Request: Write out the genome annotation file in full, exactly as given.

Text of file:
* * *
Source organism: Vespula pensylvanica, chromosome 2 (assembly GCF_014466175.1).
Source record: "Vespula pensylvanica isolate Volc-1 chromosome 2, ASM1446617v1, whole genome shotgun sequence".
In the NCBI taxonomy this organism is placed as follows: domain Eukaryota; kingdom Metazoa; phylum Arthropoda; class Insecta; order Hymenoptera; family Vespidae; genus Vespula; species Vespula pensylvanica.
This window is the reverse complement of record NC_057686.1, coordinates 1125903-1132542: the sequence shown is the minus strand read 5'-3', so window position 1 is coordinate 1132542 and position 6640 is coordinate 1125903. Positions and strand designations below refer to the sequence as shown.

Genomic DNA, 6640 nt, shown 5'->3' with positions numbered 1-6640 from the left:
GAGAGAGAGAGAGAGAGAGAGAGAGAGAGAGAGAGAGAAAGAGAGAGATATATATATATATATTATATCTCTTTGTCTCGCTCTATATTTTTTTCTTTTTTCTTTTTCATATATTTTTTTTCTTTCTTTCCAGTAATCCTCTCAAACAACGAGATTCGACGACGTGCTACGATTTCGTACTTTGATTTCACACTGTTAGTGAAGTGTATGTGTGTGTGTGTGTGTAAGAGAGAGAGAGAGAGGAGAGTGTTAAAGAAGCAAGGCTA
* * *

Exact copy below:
Source organism: Vespula pensylvanica, chromosome 2 (assembly GCF_014466175.1).
Source record: "Vespula pensylvanica isolate Volc-1 chromosome 2, ASM1446617v1, whole genome shotgun sequence".
In the NCBI taxonomy this organism is placed as follows: domain Eukaryota; kingdom Metazoa; phylum Arthropoda; class Insecta; order Hymenoptera; family Vespidae; genus Vespula; species Vespula pensylvanica.
This window is the reverse complement of record NC_057686.1, coordinates 1125903-1132542: the sequence shown is the minus strand read 5'-3', so window position 1 is coordinate 1132542 and position 6640 is coordinate 1125903. Positions and strand designations below refer to the sequence as shown.

Genomic DNA, 6640 nt, shown 5'->3' with positions numbered 1-6640 from the left:
GAGAGAGAGAGAGAGAGAGAGAGAGAGAGAGAGAGAGAAAGAGAGAGATATATATATATATATTATATCTCTTTGTCTCGCTCTATATTTTTTTCTTTTTTCTTTTTCATATATTTTTTTTCTTTCTTTCCAGTAATCCTCTCAAACAACGAGATTCGACGACGTGCTACGATTTCGTACTTTGATTTCACACTGTTAGTGAAGTGTATGTGTGTGTGTGTGTGTAAGAGAGAGAGAGAGAGGAGAGTGTTAAAGAAGCAAGGCTA